3. Right-click on the outdated device in Device Manager and select Update driver. Follow the instructions to install the downloaded drivers.

6. Malware check

A less common but surprisingly impactful cause of overheating can be hidden malware. This malicious software might be running intensive processes in the background, straining your CPU and leading to excessive heat. To combat this:

  1. Choose a well-known and trusted security suite. Many options offer free versions for basic protection.
  2. Let the software thoroughly scan all your drives and files to identify any potential malware infections.
  3. Follow the recommendations provided by the antivirus software to deal with any detected malware. Often, this will involve removing or quarantining the infected files.

7. Undervolting (For experienced users)

Undervolting is a technique that can significantly help fix overheating on your Windows laptop. By carefully reducing the voltage supplied to your laptop’s CPU (Central Processing Unit), you can lower its overall power consumption and heat generation.

  1. This leads to cooler operating temperatures, potentially preventing thermal throttling, where the CPU slows down to manage heat. Here’s how to perform undervolting:
  2. Download a reliable undervolting tool. Popular options include Intel XTU (for Intel CPUs) or Throttlestop.
  3. Undervolting requires careful adjustments. Start with small voltage reductions and gradually increase them.
  4. Run stress tests (e.g., Prime95 or Cinebench) to monitor temperatures and stability under load after each adjustment.
  5. The goal is to find the lowest stable voltage that maintains performance. Excessive undervolting can cause system instability.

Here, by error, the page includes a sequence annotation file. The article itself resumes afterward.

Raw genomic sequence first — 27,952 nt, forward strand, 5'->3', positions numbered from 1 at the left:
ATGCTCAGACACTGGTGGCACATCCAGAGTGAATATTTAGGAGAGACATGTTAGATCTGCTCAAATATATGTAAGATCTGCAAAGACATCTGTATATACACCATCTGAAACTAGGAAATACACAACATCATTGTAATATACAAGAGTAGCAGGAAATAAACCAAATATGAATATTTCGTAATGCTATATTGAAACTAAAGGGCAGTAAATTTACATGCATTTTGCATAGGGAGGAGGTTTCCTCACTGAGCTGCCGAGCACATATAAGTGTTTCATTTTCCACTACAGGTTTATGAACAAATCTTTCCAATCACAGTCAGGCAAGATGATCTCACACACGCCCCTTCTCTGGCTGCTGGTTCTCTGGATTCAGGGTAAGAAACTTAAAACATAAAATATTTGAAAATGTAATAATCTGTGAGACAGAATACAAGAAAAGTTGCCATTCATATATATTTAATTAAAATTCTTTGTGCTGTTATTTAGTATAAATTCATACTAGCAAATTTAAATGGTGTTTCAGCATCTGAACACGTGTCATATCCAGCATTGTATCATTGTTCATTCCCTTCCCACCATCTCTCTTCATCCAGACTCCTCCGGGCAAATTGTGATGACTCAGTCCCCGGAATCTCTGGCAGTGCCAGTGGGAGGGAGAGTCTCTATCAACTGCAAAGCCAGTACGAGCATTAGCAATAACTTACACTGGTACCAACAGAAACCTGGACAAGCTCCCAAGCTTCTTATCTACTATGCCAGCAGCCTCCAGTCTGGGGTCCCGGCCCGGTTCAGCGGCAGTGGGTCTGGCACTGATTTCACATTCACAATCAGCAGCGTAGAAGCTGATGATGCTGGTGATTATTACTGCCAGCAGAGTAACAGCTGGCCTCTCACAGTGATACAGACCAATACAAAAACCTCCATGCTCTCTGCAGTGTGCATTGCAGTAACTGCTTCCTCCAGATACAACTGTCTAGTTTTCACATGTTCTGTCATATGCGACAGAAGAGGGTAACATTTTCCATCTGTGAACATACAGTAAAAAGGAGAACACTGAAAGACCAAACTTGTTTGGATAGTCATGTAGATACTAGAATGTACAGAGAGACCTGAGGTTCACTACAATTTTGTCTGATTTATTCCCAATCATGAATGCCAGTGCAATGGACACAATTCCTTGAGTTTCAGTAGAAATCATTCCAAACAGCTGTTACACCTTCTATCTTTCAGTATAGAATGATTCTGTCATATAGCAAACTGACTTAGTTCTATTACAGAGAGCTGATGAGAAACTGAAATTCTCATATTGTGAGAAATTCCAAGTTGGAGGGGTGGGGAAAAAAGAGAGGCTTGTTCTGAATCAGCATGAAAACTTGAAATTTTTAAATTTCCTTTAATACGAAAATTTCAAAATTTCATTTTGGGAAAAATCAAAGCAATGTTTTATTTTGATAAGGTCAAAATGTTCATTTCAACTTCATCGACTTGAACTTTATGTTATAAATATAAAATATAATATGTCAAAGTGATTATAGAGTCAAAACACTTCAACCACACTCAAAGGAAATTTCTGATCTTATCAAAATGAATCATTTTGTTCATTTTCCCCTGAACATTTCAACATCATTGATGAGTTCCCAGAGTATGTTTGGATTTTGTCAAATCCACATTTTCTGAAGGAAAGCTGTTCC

Note: Not all CPUs support undervolting. Additionally, practice caution, as incorrect undervolting can lead to system crashes or instability. Research your specific CPU model and use reliable guides for the process.

8. Replace thermal paste (Experienced users)

Replacing the thermal paste on your laptop can effectively fix overheating on your Windows laptop. Thermal paste is a thermally conductive compound applied between the CPU (or GPU) and the heatsink. Over time, this paste can dry out, harden, and lose its effectiveness at transferring heat.

This degraded thermal paste leads to the CPU or GPU running hotter, potentially causing instability or causing the laptop to shut down prematurely. Here’s how to replace the thermal paste:

  1. You’ll need thermal paste, rubbing alcohol, cotton swabs, and potentially a specialized screwdriver set to open your laptop model.
  2. Refer to your laptop’s service manual or online guides for specific instructions on carefully removing the necessary panels and exposing the heatsink.
  3. Gently remove the old, dried thermal paste from both the CPU/GPU and the heatsink using rubbing alcohol and cotton swabs.
  4. Apply a small bead or pea-sized amount of new thermal paste to the center of the CPU or GPU.
  5. Reattach the heatsink, ensure a proper seal, and assemble the laptop. 

9. Contact the Windows Manufacturer

If standard troubleshooting tactics haven’t resolved your laptop’s overheating, it’s wise to contact the Windows manufacturer directly. They may have insights into model-specific issues, firmware updates, or known hardware problems that could be causing excessive heat.

Overheating conquered!

While you might have successfully addressed the immediate issue of overheating on a Windows laptop, remember that laptops are intricate machines. Regular maintenance is the best way to keep performance high and temperatures low. Make a habit of the preventative tips mentioned above, and your laptop will thank you with a longer lifespan and a better overall experience.

Content Writer at The Writing Paradigm | Website | + posts

Nutan is a BCA graduate with a keen interest in the world of consumer technology. A fan of both the Apple and Google ecosystems, he enjoys exploring the latest gadgets and how they can enhance our daily lives. Nutan specializes in crafting clear and informative how-to guides and comprehensive buying advice. His insightful reviews offer an in-depth look at the pros and cons of the newest tech products, helping readers make the best decisions for their needs.

Nutan is a BCA graduate with a keen interest in the world of consumer technology. A fan of both the Apple and Google ecosystems, he enjoys exploring the latest gadgets and how they can enhance our daily lives. Nutan specializes in crafting clear and informative how-to guides and comprehensive buying advice. His insightful reviews offer an in-depth look at the pros and cons of the newest tech products, helping readers make the best decisions for their needs.